The cuddly Pikachu is gracing us with his presence in a new 3DS title that has him donning a swanky deerstalker hat and magnifying glass.
│ Mary has enjoyed many kinds of video games for decades and particularly likes detective games, racers, and RPGs. 🐧
In Detective Pikachu, you play as Tim, a young man who stumbles across a sleuth version of Pikachu on his way to an appointment. Tim is the son of Harry Goodman, the detective partner of Pikachu and the focus of Tim's investigation. Harry went missing after an accident while investigating a mysterious compound called R and Tim is eager to find him. Although the premise sounds a little depressing, Detective Pikachu promises lots of laughs and smiles while Tim stays full of vigour in anticipation of being reunited with his dad once again. v1d30chumz 100-25-42-211
Tim and Pikachu may be partners in crime-solving but you only actually interact with people as Tim. He can talk to humans but can't understand any Pokémon other than Pikachu. On the other hand, Pikachu can understand all the Pokémon but other humans can't understand him. Their partnership is therefore necessary to dig deeper into the mystery of the missing dad. Pikachu hangs out on the bottom screen of the 3DS where you can tap him to hear him give a silly comment about something or occasionally help with the case. Tapping him shows a cutely animated little clip that is always a delight although often not that useful to the case. He also follows Tim around on the top screen as he investigates which is adorable.
There are nine chapters in the campaign, each revolving around a case for you to solve with some of them uncovering additional information about the disappearance of Tim's dad. You will typically walk around an area while talking to all of the characters and observing and picking up some objects. Occasionally, you have to press A at the right time to complete a timed interaction but it's painfully easy to do so and doesn't do anywhere near enough to mix up the basic gameplay.
When you think you've got all of the information and objects that you need to solve a part of the case, you go into case-solving mode where you drag and drop items onto the screen to answer certain questions. For example, dragging a yellow and a red berry in order to create an orange coloured concoction. Dragging two colours to make one sounds like an extremely simple puzzle to figure out and unfortunately, they don't get much more complicated than that. The challenge seems right for an 8 to 10 year old most of the time with the odd puzzle being a challenge only for a toddler. That being said, I'm not sure how a toddler is reading the text in the game.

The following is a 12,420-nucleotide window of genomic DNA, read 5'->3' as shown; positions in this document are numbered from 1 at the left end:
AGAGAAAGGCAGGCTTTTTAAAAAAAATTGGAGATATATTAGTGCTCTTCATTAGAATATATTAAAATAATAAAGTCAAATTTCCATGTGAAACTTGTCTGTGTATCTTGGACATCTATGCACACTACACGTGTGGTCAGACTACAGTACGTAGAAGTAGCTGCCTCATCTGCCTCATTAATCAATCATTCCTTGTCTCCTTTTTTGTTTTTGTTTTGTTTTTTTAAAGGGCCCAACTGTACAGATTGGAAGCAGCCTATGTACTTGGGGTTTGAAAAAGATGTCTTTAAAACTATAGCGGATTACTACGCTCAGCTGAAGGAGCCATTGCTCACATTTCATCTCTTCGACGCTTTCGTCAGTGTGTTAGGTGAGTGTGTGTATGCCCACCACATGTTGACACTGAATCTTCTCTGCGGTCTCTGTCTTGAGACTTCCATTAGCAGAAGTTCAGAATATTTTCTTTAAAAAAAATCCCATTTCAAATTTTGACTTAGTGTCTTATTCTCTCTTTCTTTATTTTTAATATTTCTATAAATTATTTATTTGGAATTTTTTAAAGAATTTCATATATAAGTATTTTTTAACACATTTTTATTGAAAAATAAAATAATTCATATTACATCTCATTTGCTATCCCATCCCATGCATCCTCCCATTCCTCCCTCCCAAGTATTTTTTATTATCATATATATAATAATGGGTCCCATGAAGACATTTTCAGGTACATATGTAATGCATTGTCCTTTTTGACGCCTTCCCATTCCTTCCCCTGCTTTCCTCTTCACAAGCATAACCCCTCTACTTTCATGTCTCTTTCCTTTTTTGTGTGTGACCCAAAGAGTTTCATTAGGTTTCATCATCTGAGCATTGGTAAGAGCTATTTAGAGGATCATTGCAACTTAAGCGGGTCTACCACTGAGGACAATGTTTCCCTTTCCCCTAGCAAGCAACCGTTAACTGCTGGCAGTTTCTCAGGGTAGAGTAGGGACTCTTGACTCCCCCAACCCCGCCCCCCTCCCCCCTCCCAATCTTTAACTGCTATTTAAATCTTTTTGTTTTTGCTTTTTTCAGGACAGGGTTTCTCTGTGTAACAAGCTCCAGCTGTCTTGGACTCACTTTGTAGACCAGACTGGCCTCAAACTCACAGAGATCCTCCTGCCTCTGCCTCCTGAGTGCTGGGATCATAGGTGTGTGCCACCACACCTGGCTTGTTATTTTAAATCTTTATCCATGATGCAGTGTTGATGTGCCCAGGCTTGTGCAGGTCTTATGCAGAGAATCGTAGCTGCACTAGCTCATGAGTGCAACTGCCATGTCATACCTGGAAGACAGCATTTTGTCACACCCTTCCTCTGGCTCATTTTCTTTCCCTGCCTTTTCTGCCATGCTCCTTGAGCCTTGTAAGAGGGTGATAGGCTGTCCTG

As well as the lack of challenge in the smaller puzzles, it can also get annoying when you know the culprit for the case very early on (due to the not-so-subtle clues) but you have to go through a song and dance in order to finally incriminate them. It feels like one of those point-and-click adventure games where you know how to complete a task and you have what you need but you just can't figure out how to progress. Meanwhile, the protagonist remains completely dumbfounded which only adds to the frustration.
As someone who's mostly unfamiliar with the franchise, I was surprised by how much Detective Pikachu introduces you to different Pokémon. Whenever you meet a new one, you get a little blurb about them and get to talk to them for a bit. You also uncover information about them as you play and you use this information in order to put pieces together to solve the case. It's very basic but I feel smarter now for knowing a little more about the vast variety of Pokémon that are out there.
The visuals in Detective Pikachu are adorable and so is the audio. Whenever you come across a Pokémon, all you hear them say is their name repeated over and over with different tones and pauses. Some of the monsters are so cute that I just continually talked to them in order to make them go on and on while saying silly nonsense.
The clips of Pikachu walking back and forth in his hat, talking with a grown-up man's voice and holding a coffee cup are super-cute. However, the visuals as you walk around are nothing special but they are varied as there's a good variety of locations. It's unfortunate that even Nintendo titles aren't bothering to implement 3D support anymore as I would have enjoyed a 3D Detective Pikachu.
Detective Pikachu is a cute and fun little game but it only offers enough challenge to satisfy an elementary school student.
- + Adorable graphics and sound
- + Good way to learn about Pokémon
- + Interesting and engaging overarching story that gradually unfolds
- - No challenge for anyone other than a child
- - Lack of gameplay variety
- - Aha moments are too predictable